While not as effective as a finish such as an oil-based varnish for water resistance, tung oil is still one of the most water-resistant finishes, especially among natural finishes.
As it’s not possible to use non-natural finishes on a cutting board due to food safety reasons, tung oil is the best option for water resistance in such a scenario.
Best Oils to Use on a Cutting Board
While tung oil is definitely one of the best oils to finish a cutting board, here are some alternatives that will work just as well if you don’t have access to pure tung oil.
- Raw linseed oil – Raw linseed oil is the closest alternative as it’s a natural drying oil, just like pure tung oil. That being said, raw linseed oil can take a very long time to cure, making it slightly less desirable.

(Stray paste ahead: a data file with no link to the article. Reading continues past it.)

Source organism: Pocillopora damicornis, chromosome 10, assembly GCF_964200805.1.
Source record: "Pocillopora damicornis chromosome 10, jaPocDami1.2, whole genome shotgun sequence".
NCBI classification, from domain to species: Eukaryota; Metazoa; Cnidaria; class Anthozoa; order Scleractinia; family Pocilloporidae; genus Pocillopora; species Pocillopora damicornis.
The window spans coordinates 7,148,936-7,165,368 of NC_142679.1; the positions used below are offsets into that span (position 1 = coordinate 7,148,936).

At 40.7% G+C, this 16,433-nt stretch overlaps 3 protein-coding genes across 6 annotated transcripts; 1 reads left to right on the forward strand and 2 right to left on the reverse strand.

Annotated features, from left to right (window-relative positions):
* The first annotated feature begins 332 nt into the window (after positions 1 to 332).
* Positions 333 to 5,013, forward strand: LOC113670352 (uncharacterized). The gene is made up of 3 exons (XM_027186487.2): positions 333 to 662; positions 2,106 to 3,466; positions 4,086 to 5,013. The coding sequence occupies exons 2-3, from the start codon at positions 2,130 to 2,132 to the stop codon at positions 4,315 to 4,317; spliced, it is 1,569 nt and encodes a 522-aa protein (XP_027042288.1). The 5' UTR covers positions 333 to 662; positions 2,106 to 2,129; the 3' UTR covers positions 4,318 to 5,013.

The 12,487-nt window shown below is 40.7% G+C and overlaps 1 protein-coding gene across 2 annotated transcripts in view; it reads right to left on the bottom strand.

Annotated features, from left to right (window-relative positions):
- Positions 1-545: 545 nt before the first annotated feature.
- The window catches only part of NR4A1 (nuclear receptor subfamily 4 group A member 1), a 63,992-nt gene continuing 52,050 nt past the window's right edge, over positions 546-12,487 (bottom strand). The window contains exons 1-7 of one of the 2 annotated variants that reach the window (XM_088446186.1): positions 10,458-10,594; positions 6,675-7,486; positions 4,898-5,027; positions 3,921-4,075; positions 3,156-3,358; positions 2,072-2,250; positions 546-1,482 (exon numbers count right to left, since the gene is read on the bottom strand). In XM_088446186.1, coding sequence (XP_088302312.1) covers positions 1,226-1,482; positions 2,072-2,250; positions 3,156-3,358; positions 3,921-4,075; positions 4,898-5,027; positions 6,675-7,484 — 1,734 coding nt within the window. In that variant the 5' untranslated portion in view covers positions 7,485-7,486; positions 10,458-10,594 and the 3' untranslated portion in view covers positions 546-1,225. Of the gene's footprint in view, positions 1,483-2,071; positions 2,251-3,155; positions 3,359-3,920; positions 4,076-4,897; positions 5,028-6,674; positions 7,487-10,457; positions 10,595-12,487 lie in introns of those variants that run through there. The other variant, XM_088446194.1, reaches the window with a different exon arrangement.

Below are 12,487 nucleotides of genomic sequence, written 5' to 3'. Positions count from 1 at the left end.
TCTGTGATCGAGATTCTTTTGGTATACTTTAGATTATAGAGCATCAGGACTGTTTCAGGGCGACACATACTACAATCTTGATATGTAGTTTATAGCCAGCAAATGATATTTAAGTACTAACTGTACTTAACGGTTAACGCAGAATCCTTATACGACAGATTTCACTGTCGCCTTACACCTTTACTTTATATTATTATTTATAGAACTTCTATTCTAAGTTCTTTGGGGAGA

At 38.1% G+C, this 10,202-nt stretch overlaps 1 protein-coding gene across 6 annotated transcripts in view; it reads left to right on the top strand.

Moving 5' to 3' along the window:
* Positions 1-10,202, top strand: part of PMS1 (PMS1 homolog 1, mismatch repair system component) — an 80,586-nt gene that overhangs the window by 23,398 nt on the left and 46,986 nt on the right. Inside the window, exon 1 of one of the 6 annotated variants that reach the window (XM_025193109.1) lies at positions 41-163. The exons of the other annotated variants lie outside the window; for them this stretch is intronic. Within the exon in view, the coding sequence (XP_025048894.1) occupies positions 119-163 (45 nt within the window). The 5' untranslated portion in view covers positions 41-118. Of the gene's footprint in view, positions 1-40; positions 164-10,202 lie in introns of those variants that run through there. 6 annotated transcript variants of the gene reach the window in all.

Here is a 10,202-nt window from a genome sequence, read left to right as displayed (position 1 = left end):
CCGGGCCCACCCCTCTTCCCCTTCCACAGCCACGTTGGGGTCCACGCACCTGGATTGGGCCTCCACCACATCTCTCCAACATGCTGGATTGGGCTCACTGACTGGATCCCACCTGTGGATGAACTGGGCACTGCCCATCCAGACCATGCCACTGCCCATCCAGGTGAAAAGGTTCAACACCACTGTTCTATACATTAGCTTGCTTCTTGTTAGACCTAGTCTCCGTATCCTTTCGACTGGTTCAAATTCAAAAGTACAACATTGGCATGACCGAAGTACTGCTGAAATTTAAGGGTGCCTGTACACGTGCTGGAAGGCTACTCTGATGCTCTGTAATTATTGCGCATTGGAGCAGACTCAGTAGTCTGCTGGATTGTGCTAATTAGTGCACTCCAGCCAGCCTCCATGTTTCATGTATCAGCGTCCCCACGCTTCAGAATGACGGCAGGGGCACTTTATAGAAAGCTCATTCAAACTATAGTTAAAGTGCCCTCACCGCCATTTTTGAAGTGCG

- Fractionated (distilled) coconut oil – Fractionated coconut oil isn’t exactly a finish as it’s a non-drying oil, but it’s a fantastic treatment that moisturizes the wood and is completely odorless and tasteless.
- Food-grade mineral oil – Food-grade mineral oil is very similar to fractionated coconut oil as it’s also odorless, tasteless, and doesn’t cure. While it requires regular reapplication, it’s a great treatment to increase the durability of the wood.
You can safely use tung oil on a cutting board, but only if it’s pure. Since pure tung oil is natural and food-safe, it’s one of the best finishes for any food-related woodworking project, without a doubt.
As so many tung oil products on the market are not pure, finding pure tung oil may be a challenge, but it’s also extremely vital as a tung oil product that isn’t pure is not food safe; and should not be applied to a cutting board.